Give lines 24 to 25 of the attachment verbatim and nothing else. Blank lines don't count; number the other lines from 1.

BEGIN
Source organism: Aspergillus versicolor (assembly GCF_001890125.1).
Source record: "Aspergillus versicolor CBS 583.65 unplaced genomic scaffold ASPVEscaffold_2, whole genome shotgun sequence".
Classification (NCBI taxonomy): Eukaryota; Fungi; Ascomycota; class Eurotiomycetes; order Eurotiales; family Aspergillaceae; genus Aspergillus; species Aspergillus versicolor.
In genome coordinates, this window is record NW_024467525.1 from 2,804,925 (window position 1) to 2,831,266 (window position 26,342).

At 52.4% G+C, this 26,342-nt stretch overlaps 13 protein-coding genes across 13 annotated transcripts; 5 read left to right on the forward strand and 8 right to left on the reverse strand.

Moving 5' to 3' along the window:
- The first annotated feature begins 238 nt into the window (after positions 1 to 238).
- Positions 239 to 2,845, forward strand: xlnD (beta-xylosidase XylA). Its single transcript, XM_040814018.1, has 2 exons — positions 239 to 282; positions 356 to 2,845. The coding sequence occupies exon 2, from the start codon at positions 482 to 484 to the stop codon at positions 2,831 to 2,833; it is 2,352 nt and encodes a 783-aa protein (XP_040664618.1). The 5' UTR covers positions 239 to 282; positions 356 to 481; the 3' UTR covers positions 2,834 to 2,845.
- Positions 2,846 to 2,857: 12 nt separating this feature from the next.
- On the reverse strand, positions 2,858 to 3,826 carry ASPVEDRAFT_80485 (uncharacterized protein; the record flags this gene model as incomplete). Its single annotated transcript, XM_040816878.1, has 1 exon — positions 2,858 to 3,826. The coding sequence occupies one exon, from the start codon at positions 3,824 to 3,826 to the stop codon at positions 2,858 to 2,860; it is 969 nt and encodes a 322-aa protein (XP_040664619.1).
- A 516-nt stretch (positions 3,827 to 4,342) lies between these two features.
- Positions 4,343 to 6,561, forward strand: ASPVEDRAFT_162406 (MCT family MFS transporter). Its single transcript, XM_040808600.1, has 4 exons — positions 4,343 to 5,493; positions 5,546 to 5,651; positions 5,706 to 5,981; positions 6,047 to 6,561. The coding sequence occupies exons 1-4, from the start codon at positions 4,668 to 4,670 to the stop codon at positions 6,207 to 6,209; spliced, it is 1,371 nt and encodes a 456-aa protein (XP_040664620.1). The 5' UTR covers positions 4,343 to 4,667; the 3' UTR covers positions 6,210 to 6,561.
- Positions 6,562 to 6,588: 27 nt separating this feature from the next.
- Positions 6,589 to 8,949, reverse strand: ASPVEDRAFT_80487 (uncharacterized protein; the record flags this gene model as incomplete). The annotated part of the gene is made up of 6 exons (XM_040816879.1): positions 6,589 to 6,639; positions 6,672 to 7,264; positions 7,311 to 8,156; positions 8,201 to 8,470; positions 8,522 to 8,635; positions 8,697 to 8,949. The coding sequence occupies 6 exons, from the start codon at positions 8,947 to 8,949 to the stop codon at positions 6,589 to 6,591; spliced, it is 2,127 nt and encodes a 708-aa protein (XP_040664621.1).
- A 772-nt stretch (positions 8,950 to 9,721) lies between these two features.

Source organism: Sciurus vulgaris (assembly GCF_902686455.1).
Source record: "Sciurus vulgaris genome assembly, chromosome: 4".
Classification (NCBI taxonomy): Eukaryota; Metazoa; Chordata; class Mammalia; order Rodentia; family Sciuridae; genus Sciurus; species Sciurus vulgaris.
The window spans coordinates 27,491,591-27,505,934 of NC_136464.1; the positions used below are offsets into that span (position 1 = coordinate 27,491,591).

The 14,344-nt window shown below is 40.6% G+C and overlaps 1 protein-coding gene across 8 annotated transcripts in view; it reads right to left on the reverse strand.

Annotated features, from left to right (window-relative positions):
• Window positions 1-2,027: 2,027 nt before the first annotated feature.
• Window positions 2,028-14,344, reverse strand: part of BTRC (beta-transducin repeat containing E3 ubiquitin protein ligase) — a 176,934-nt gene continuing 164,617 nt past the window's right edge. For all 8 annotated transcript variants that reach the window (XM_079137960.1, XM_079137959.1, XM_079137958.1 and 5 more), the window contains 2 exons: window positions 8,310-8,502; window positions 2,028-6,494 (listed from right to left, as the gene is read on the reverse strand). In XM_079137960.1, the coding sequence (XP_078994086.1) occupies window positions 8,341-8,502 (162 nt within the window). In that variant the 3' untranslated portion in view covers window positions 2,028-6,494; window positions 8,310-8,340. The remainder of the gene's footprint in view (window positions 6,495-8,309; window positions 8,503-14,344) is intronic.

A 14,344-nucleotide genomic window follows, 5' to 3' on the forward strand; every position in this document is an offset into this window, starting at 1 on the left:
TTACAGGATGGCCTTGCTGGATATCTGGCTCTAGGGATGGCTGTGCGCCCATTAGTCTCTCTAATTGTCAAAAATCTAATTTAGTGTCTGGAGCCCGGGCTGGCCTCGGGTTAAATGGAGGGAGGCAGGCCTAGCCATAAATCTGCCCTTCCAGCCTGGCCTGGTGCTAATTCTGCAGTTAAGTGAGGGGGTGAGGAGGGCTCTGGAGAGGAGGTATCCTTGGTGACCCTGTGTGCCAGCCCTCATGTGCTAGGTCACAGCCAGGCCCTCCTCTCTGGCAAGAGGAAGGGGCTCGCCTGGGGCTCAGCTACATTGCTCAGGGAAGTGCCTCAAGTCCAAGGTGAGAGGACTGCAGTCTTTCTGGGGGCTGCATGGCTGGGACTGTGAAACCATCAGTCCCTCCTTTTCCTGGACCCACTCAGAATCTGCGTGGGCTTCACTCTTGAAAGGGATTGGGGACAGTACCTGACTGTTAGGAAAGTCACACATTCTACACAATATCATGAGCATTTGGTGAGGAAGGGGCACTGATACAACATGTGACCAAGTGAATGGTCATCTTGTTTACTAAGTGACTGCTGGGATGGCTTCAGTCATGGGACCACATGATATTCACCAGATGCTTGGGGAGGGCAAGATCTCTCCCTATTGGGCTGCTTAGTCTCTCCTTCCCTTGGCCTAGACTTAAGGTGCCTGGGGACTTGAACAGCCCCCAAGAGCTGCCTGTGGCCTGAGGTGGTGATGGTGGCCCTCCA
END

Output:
A 14,344-nucleotide genomic window follows, 5' to 3' on the forward strand; every position in this document is an offset into this window, starting at 1 on the left:
TTACAGGATGGCCTTGCTGGATATCTGGCTCTAGGGATGGCTGTGCGCCCATTAGTCTCTCTAATTGTCAAAAATCTAATTTAGTGTCTGGAGCCCGGGCTGGCCTCGGGTTAAATGGAGGGAGGCAGGCCTAGCCATAAATCTGCCCTTCCAGCCTGGCCTGGTGCTAATTCTGCAGTTAAGTGAGGGGGTGAGGAGGGCTCTGGAGAGGAGGTATCCTTGGTGACCCTGTGTGCCAGCCCTCATGTGCTAGGTCACAGCCAGGCCCTCCTCTCTGGCAAGAGGAAGGGGCTCGCCTGGGGCTCAGCTACATTGCTCAGGGAAGTGCCTCAAGTCCAAGGTGAGAGGACTGCAGTCTTTCTGGGGGCTGCATGGCTGGGACTGTGAAACCATCAGTCCCTCCTTTTCCTGGACCCACTCAGAATCTGCGTGGGCTTCACTCTTGAAAGGGATTGGGGACAGTACCTGACTGTTAGGAAAGTCACACATTCTACACAATATCATGAGCATTTGGTGAGGAAGGGGCACTGATACAACATGTGACCAAGTGAATGGTCATCTTGTTTACTAAGTGACTGCTGGGATGGCTTCAGTCATGGGACCACATGATATTCACCAGATGCTTGGGGAGGGCAAGATCTCTCCCTATTGGGCTGCTTAGTCTCTCCTTCCCTTGGCCTAGACTTAAGGTGCCTGGGGACTTGAACAGCCCCCAAGAGCTGCCTGTGGCCTGAGGTGGTGATGGTGGCCCTCCA